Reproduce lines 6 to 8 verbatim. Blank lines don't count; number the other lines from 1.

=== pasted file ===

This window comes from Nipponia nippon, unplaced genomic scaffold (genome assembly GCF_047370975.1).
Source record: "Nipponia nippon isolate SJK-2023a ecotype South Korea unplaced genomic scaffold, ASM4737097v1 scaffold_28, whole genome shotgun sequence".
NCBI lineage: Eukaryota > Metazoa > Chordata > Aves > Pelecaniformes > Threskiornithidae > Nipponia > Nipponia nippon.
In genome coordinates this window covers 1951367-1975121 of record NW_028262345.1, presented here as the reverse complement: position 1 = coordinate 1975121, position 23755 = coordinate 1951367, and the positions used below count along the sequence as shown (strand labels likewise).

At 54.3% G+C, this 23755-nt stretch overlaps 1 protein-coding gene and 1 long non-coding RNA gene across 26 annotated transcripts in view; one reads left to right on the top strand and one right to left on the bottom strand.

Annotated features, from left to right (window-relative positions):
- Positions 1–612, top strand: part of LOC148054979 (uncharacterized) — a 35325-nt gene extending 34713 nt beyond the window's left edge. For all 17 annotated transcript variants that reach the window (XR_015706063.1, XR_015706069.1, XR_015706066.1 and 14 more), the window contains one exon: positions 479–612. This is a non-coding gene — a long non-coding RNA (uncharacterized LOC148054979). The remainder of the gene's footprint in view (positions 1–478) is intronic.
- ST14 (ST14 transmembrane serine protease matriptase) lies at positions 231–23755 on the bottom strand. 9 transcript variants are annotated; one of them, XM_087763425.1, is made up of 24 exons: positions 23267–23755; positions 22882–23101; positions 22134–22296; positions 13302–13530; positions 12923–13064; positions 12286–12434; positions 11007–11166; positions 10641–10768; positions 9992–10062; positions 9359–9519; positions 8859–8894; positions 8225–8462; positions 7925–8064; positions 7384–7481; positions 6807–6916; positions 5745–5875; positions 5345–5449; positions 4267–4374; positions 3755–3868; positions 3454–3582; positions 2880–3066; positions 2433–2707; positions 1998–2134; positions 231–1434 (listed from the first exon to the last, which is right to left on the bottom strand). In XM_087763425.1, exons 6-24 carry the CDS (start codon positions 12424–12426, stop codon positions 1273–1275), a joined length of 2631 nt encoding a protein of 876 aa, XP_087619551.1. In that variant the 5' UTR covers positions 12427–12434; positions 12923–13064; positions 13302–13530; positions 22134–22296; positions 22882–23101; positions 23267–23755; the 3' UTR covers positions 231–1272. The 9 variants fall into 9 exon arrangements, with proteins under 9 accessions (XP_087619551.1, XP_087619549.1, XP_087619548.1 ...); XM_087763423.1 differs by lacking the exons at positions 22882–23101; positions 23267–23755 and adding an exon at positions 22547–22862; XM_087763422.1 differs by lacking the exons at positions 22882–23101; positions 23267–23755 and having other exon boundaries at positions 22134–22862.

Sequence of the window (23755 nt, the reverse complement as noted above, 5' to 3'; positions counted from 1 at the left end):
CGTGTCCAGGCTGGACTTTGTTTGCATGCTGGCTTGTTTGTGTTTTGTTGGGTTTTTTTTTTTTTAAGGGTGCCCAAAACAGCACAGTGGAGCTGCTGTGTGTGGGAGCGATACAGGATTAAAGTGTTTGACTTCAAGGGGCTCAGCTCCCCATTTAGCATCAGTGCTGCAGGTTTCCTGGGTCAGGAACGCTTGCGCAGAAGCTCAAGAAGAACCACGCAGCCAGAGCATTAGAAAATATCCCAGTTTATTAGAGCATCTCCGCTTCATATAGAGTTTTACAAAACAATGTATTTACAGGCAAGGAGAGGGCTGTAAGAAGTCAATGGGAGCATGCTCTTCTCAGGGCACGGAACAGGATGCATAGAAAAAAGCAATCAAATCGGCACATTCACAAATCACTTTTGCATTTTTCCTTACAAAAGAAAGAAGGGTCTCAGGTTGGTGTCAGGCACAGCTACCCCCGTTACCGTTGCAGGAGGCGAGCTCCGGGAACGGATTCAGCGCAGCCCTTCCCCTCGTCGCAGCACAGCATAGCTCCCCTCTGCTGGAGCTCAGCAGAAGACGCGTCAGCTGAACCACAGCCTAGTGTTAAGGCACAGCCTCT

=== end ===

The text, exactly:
Annotated features, from left to right (window-relative positions):
- Positions 1–612, top strand: part of LOC148054979 (uncharacterized) — a 35325-nt gene extending 34713 nt beyond the window's left edge. For all 17 annotated transcript variants that reach the window (XR_015706063.1, XR_015706069.1, XR_015706066.1 and 14 more), the window contains one exon: positions 479–612. This is a non-coding gene — a long non-coding RNA (uncharacterized LOC148054979). The remainder of the gene's footprint in view (positions 1–478) is intronic.
- ST14 (ST14 transmembrane serine protease matriptase) lies at positions 231–23755 on the bottom strand. 9 transcript variants are annotated; one of them, XM_087763425.1, is made up of 24 exons: positions 23267–23755; positions 22882–23101; positions 22134–22296; positions 13302–13530; positions 12923–13064; positions 12286–12434; positions 11007–11166; positions 10641–10768; positions 9992–10062; positions 9359–9519; positions 8859–8894; positions 8225–8462; positions 7925–8064; positions 7384–7481; positions 6807–6916; positions 5745–5875; positions 5345–5449; positions 4267–4374; positions 3755–3868; positions 3454–3582; positions 2880–3066; positions 2433–2707; positions 1998–2134; positions 231–1434 (listed from the first exon to the last, which is right to left on the bottom strand). In XM_087763425.1, exons 6-24 carry the CDS (start codon positions 12424–12426, stop codon positions 1273–1275), a joined length of 2631 nt encoding a protein of 876 aa, XP_087619551.1. In that variant the 5' UTR covers positions 12427–12434; positions 12923–13064; positions 13302–13530; positions 22134–22296; positions 22882–23101; positions 23267–23755; the 3' UTR covers positions 231–1272. The 9 variants fall into 9 exon arrangements, with proteins under 9 accessions (XP_087619551.1, XP_087619549.1, XP_087619548.1 ...); XM_087763423.1 differs by lacking the exons at positions 22882–23101; positions 23267–23755 and adding an exon at positions 22547–22862; XM_087763422.1 differs by lacking the exons at positions 22882–23101; positions 23267–23755 and having other exon boundaries at positions 22134–22862.